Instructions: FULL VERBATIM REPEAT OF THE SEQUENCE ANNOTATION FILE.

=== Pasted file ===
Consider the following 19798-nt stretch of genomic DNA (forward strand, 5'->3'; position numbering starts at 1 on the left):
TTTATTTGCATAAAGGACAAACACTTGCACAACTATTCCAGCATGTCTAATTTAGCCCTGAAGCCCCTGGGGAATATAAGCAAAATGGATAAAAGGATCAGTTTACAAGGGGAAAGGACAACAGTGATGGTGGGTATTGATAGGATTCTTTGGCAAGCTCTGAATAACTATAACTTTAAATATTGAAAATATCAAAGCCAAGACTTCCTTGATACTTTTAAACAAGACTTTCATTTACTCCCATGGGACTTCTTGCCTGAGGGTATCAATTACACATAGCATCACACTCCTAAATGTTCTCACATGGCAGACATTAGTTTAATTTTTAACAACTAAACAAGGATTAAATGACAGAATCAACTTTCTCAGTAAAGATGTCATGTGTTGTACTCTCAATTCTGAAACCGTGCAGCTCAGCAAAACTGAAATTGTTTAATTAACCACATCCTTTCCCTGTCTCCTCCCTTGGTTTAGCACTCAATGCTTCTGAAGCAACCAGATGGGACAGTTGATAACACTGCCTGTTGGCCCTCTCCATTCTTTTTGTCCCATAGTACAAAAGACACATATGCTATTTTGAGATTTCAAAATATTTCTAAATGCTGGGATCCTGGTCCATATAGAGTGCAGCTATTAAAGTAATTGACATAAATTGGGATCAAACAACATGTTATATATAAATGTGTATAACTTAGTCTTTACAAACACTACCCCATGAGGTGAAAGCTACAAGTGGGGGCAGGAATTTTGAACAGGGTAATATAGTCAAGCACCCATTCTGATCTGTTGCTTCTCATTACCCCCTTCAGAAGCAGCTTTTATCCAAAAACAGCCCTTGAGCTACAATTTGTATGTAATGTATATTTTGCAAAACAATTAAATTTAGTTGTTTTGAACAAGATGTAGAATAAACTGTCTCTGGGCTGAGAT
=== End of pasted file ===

Consider the following 19798-nt stretch of genomic DNA (forward strand, 5'->3'; position numbering starts at 1 on the left):
TTTATTTGCATAAAGGACAAACACTTGCACAACTATTCCAGCATGTCTAATTTAGCCCTGAAGCCCCTGGGGAATATAAGCAAAATGGATAAAAGGATCAGTTTACAAGGGGAAAGGACAACAGTGATGGTGGGTATTGATAGGATTCTTTGGCAAGCTCTGAATAACTATAACTTTAAATATTGAAAATATCAAAGCCAAGACTTCCTTGATACTTTTAAACAAGACTTTCATTTACTCCCATGGGACTTCTTGCCTGAGGGTATCAATTACACATAGCATCACACTCCTAAATGTTCTCACATGGCAGACATTAGTTTAATTTTTAACAACTAAACAAGGATTAAATGACAGAATCAACTTTCTCAGTAAAGATGTCATGTGTTGTACTCTCAATTCTGAAACCGTGCAGCTCAGCAAAACTGAAATTGTTTAATTAACCACATCCTTTCCCTGTCTCCTCCCTTGGTTTAGCACTCAATGCTTCTGAAGCAACCAGATGGGACAGTTGATAACACTGCCTGTTGGCCCTCTCCATTCTTTTTGTCCCATAGTACAAAAGACACATATGCTATTTTGAGATTTCAAAATATTTCTAAATGCTGGGATCCTGGTCCATATAGAGTGCAGCTATTAAAGTAATTGACATAAATTGGGATCAAACAACATGTTATATATAAATGTGTATAACTTAGTCTTTACAAACACTACCCCATGAGGTGAAAGCTACAAGTGGGGGCAGGAATTTTGAACAGGGTAATATAGTCAAGCACCCATTCTGATCTGTTGCTTCTCATTACCCCCTTCAGAAGCAGCTTTTATCCAAAAACAGCCCTTGAGCTACAATTTGTATGTAATGTATATTTTGCAAAACAATTAAATTTAGTTGTTTTGAACAAGATGTAGAATAAACTGTCTCTGGGCTGAGAT